This data was compiled from reports school officials and health clinic staff provided to us using statistics acquired over a period of time. In order to further corroborate the positive trend in our findings, my work partner and I decided to conduct randomized household surveys to find how the water quality has affected general community members. After conducting 20 randomized household visits, we found that around half of the families surveyed found a) a noticeable difference in water quality, b) generally improved quality of life due and (c ) more time saved to perform other activities, due to improved access to water, thus our water sanitation grant.
Capacity and Skills Built: Our water commission has learned how to budget and collectively organize themselves to collect our monthly community contribution. Each month, water commission members take turns in making the rounds and talking to various households. Each water commission member has been trained in how to log and categorize our community logbook. These are skills that will be carried on to the future.
Sustainability: My community has been able to sustain the benefits of this project by enforcing a strict monthly community contribution plan. In the four months since my community completed this grant, each household has been able to contribute 100 cfa each month that will be saved towards water reparations, materials, and water chlorification. Our water development board members have done a fantastic job of collecting this contribution each month and will continue to take turns amongst each other to implement this. They record the savings in a budget book, with the name of each household, as well as their contribution. If a household refuses to contribute, they are at risk of having their water source shut off. Our local water technicians have not tapped into our collective funds as of yet, because no major repairs have been needed.
Unexpected Events and Recommendations: An unexpected positive result of this grant occurred towards the end of our project. One of the neighboring districts in our community caught on to the work we were doing, and collectively rose money to extend our piping to their community. The motivation and commitment my community exhibited has been uplifting and inspirational for me. This collective action has motivated me to continue working on projects such as this.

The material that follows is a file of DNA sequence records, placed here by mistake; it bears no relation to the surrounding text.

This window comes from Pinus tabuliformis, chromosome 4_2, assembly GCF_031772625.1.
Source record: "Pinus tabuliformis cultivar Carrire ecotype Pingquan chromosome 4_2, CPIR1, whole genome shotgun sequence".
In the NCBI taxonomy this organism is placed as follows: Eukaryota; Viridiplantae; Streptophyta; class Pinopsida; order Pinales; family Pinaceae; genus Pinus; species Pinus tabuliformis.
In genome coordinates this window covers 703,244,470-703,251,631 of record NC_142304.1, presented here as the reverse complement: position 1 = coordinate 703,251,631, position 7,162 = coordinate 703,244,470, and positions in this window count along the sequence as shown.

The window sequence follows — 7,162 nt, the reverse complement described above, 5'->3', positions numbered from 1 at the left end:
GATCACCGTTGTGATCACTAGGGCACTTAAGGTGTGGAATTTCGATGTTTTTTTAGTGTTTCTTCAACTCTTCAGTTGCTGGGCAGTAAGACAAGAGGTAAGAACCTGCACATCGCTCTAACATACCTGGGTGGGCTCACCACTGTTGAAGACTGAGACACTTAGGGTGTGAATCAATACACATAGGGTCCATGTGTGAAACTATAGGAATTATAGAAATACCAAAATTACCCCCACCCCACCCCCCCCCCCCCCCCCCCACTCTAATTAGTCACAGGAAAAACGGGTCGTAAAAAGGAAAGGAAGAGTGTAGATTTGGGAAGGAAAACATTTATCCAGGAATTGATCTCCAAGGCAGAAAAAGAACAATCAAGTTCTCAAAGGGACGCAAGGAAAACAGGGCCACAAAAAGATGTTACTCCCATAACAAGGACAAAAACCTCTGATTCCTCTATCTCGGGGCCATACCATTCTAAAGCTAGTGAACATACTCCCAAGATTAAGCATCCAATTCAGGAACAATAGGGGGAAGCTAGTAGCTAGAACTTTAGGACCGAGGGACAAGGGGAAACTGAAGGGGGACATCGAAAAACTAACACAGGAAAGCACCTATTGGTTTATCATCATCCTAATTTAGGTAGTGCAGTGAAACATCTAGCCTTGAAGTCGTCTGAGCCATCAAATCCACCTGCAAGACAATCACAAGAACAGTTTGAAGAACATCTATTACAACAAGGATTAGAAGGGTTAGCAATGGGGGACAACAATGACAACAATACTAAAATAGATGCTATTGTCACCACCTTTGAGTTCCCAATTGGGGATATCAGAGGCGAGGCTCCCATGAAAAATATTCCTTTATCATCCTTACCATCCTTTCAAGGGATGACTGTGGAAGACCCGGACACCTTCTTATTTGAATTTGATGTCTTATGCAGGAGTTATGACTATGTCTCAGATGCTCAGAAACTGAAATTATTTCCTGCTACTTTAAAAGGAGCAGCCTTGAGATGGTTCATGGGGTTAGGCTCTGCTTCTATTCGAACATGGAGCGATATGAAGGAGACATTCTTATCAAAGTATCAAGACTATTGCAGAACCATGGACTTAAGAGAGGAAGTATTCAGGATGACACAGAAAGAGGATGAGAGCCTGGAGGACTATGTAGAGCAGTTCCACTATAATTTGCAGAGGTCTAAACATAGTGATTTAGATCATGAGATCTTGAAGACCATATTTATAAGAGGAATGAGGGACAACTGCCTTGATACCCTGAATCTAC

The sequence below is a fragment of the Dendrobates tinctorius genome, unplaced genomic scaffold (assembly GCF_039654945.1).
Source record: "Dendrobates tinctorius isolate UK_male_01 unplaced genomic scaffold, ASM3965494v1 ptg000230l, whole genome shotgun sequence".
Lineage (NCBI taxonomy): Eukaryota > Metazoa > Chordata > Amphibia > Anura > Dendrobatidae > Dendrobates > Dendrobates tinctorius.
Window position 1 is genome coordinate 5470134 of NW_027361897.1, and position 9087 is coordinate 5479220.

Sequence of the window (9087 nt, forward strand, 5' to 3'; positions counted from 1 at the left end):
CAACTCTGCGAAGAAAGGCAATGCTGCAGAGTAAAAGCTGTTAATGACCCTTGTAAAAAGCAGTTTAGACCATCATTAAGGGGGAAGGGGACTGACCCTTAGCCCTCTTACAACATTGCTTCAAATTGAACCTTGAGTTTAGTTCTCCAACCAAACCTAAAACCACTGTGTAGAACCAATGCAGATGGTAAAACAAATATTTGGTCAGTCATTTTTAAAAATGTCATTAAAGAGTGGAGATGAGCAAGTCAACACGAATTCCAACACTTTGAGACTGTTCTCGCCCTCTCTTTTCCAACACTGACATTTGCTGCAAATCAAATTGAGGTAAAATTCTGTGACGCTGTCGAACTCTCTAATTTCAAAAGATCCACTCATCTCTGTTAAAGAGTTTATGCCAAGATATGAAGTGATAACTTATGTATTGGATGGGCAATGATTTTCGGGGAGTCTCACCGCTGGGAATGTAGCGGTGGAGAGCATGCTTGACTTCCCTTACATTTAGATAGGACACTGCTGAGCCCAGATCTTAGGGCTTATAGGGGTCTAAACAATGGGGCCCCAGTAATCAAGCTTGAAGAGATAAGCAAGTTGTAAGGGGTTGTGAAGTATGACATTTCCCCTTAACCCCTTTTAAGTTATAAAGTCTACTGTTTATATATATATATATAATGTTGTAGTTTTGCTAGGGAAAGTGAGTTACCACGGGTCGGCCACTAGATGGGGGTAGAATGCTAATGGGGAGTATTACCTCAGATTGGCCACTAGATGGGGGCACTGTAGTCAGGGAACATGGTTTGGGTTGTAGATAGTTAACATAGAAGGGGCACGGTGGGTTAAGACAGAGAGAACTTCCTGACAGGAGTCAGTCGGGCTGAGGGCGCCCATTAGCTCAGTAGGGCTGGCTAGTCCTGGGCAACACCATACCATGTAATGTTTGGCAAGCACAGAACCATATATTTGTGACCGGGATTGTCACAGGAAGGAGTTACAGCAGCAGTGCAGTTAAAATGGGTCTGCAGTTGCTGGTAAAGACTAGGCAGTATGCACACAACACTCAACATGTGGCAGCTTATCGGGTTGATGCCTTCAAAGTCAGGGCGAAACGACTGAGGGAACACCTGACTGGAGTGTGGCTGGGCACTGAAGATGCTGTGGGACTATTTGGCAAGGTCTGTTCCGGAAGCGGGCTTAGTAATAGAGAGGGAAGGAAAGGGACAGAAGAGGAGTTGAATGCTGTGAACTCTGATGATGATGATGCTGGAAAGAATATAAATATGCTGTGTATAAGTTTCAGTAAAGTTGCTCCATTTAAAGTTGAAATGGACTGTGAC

Another unexpected positive result was the publishing of our grant in WorldView magazine. I was also surprised to see how direct excerpts from my initial grant application were directly pasted into the article. This grant not only aided an entire community with cleaner, potable water, but also introduced the dedication and hard work of my community to the entire world.
Because of work commitments, I was not able to closely monitor the progress of this grant as closely as other grants. Due to my absence, I was not able to partake in community labor and feel my lack of presence made community members feel I was not supportive or didn’t care. In the future, I would recommend that I try my best to be present for major grants such as this.
Lessons Learned and Promising Practices: Through this grant, I was able to witness the motivation and work capacity my community is capable of. When put to the test, I have seen that my community is capable of accomplishing so much. I also learned that a grant that is well written is capable of not only receiving funds, but also serving as a role model to other volunteers.
Personal promising practices include strong writing skills, which convey the need of the community and address the 5 W’s (who, what, when, where, why). In terms of my community, promising practices I witnessed include the ability to mobilize and organize a community to execute a major goal. In addition, our water commission has developed a sustainable, and organized method of collecting water maintenance funds. They record their collections in a community logbook and maintain this logbook monthly. These practices can and will be continued into the future. In summary, these practices are definitely assets my community can capitalize on to contribute to future development.